HARRISONBURG, Va. (WHSV) -- UPDATE: 7:30 p.m., 3/8/2016
Leaders in Harrisonburg choose to do away with the panhandling ordinance that's been in effect for about 13 years. The decision was made unanimously at Tuesday's city council meeting.
The city attorney had a hand in repealing the code. Similar city codes have been challenged around Virginia. Opponents say they're unconstitutional.
Going forward, city attorney, Chris Brown says, he plans to work with the Harrisonburg Police Department to create another panhandling ordinance that would pass the constitutional test.
Panhandling could soon be legal in the Friendly City.
Harrisonburg City Council is considering repealing its ordinance against panhandling. The panhandling ordinance passed in 2003, and makes it illegal for people to ask for rides or money.
Since then, similar codes around Virginia have been challenged. They've been called out for being unconstitutional and a violation of the first amendment.
Now, the city's attorney wants Harrisonburg to avoid that.
The question of whether these types of laws go too far started early last year, when the 4th Circuit Court of Appeals struck down a similar ordinance in Henrico County. The code found to be a violation of the First Amendment freedom of speech.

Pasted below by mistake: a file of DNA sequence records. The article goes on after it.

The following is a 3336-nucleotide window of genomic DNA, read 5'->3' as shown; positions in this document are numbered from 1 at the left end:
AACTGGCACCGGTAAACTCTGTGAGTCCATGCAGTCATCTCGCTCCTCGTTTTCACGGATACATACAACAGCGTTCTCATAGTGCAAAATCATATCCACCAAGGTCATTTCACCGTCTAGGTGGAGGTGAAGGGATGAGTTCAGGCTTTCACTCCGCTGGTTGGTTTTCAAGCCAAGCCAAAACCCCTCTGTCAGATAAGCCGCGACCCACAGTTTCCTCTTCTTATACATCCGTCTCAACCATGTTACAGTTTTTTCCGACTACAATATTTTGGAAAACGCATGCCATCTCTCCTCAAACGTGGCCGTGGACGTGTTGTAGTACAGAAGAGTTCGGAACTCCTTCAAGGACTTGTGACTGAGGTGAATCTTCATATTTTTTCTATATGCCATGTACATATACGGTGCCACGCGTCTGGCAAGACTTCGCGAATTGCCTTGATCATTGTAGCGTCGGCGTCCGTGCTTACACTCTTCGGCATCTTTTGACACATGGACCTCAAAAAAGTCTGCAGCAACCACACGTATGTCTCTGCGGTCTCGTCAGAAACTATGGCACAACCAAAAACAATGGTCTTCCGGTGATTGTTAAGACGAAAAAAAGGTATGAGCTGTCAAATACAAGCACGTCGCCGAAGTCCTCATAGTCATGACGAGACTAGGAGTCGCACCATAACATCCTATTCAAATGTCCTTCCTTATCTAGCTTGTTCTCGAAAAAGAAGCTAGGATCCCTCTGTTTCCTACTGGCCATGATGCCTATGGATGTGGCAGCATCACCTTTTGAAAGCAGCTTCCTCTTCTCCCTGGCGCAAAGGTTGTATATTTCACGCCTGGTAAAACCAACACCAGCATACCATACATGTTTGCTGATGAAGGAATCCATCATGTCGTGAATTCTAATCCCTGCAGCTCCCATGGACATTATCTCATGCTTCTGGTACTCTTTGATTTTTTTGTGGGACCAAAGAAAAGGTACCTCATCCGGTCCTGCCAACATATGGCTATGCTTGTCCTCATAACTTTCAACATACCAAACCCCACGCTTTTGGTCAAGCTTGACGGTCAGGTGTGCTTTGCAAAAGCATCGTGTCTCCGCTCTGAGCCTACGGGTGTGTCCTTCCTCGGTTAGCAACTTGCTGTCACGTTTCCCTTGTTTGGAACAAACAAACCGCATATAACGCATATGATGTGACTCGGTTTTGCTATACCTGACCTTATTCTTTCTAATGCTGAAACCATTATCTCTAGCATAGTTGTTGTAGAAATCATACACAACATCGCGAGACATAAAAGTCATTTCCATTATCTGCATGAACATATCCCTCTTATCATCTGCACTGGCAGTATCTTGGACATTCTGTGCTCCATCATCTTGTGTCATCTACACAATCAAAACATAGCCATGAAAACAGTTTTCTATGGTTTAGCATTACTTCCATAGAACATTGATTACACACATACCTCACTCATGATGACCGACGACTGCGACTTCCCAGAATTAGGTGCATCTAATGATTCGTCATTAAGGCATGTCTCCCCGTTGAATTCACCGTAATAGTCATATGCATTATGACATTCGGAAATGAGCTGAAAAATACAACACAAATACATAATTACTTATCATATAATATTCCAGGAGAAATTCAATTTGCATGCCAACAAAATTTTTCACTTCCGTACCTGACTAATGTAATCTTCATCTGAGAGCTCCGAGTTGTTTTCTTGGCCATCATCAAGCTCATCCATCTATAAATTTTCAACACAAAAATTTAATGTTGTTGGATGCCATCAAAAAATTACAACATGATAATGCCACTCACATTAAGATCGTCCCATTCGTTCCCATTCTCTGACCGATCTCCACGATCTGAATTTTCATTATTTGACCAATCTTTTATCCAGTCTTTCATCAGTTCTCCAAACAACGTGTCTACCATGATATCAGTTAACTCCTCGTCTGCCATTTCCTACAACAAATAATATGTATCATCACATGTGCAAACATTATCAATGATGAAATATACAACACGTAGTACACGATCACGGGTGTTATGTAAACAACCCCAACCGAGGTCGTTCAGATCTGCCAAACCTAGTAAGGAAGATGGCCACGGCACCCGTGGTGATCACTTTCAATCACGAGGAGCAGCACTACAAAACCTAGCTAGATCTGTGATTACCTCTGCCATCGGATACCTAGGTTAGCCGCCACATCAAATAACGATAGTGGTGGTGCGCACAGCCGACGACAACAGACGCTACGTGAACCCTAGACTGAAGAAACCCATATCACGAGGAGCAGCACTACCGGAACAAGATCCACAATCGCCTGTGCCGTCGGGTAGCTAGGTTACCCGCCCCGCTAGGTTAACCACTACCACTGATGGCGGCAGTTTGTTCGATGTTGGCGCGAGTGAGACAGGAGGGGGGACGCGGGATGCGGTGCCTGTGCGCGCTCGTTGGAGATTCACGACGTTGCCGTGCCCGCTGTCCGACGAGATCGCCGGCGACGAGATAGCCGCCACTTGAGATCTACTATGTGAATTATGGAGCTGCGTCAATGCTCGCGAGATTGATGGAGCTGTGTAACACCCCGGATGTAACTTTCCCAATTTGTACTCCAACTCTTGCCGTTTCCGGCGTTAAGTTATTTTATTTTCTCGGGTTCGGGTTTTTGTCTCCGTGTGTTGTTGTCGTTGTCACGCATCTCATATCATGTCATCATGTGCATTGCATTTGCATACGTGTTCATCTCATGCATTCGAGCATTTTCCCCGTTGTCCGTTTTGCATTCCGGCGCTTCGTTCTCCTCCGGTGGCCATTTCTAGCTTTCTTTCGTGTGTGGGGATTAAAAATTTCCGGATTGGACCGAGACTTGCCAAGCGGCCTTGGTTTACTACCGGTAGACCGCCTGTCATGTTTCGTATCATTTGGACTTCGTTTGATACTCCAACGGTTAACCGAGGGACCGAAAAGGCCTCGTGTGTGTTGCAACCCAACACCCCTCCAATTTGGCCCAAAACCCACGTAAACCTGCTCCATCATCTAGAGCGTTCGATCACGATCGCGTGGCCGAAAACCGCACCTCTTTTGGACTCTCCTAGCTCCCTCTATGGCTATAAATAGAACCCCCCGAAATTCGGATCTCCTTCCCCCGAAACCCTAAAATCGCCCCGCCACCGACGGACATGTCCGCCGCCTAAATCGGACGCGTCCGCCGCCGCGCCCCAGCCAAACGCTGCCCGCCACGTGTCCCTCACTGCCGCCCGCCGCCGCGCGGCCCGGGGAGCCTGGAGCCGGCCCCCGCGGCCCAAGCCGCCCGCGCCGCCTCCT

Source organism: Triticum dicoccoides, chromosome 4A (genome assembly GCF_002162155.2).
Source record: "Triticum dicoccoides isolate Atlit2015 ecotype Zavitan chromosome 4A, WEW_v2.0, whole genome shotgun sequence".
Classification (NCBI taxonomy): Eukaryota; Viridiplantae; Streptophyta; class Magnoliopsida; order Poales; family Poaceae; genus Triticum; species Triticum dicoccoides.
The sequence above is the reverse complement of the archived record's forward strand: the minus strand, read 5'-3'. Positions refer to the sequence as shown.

The City of Waynesboro also followed down that path. Recently, its ordinance was challenged. This past week, the city decided to not contest the matter and repealed its ordinance.
Now, Harrisonburg's city attorney is asking council members to do the same.
The news is creating a mixed reaction from business owners in the city.
"I do believe that it is their right," said Abby Chick, owner of Blakemore's Flowers, "Does it cause a little bit of concern or worry? I mean, obviously, the comfort and safety of my employees and my customers are always of paramount concern."
However, it may not take long for a replacement ordinance.
City attorney, Chris Brown says, he plans to work with the Harrisonburg Police Department to create another panhandling ordinance that would pass the constitutional test.
Additionally, if this ordinance gets repealed, the action won't take own a separate ordinance prohibiting aggressive panhandling. It passed in 2014 and is different from its 2003 counterpart. It currently bans using intimidation or fear to get anything of value, like a ride or money.